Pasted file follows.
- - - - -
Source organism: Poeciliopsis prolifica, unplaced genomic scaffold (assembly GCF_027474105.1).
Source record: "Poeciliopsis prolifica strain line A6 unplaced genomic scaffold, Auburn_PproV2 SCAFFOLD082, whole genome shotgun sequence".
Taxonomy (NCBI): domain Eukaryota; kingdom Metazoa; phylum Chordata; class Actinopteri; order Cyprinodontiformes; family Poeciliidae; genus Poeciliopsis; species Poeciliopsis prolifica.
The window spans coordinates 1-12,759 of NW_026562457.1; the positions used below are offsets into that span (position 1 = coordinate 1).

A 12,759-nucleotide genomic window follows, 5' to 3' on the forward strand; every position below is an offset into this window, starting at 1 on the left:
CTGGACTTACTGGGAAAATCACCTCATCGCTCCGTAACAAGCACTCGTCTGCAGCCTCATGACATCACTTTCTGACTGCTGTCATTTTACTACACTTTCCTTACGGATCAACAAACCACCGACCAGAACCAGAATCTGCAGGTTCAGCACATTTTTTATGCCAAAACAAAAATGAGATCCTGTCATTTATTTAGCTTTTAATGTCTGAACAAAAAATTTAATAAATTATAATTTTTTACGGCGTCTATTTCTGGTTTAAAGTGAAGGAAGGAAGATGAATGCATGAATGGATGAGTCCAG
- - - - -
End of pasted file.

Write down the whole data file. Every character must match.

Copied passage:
Source organism: Poeciliopsis prolifica, unplaced genomic scaffold (assembly GCF_027474105.1).
Source record: "Poeciliopsis prolifica strain line A6 unplaced genomic scaffold, Auburn_PproV2 SCAFFOLD082, whole genome shotgun sequence".
Taxonomy (NCBI): domain Eukaryota; kingdom Metazoa; phylum Chordata; class Actinopteri; order Cyprinodontiformes; family Poeciliidae; genus Poeciliopsis; species Poeciliopsis prolifica.
The window spans coordinates 1-12,759 of NW_026562457.1; the positions used below are offsets into that span (position 1 = coordinate 1).

A 12,759-nucleotide genomic window follows, 5' to 3' on the forward strand; every position below is an offset into this window, starting at 1 on the left:
CTGGACTTACTGGGAAAATCACCTCATCGCTCCGTAACAAGCACTCGTCTGCAGCCTCATGACATCACTTTCTGACTGCTGTCATTTTACTACACTTTCCTTACGGATCAACAAACCACCGACCAGAACCAGAATCTGCAGGTTCAGCACATTTTTTATGCCAAAACAAAAATGAGATCCTGTCATTTATTTAGCTTTTAATGTCTGAACAAAAAATTTAATAAATTATAATTTTTTACGGCGTCTATTTCTGGTTTAAAGTGAAGGAAGGAAGATGAATGCATGAATGGATGAGTCCAG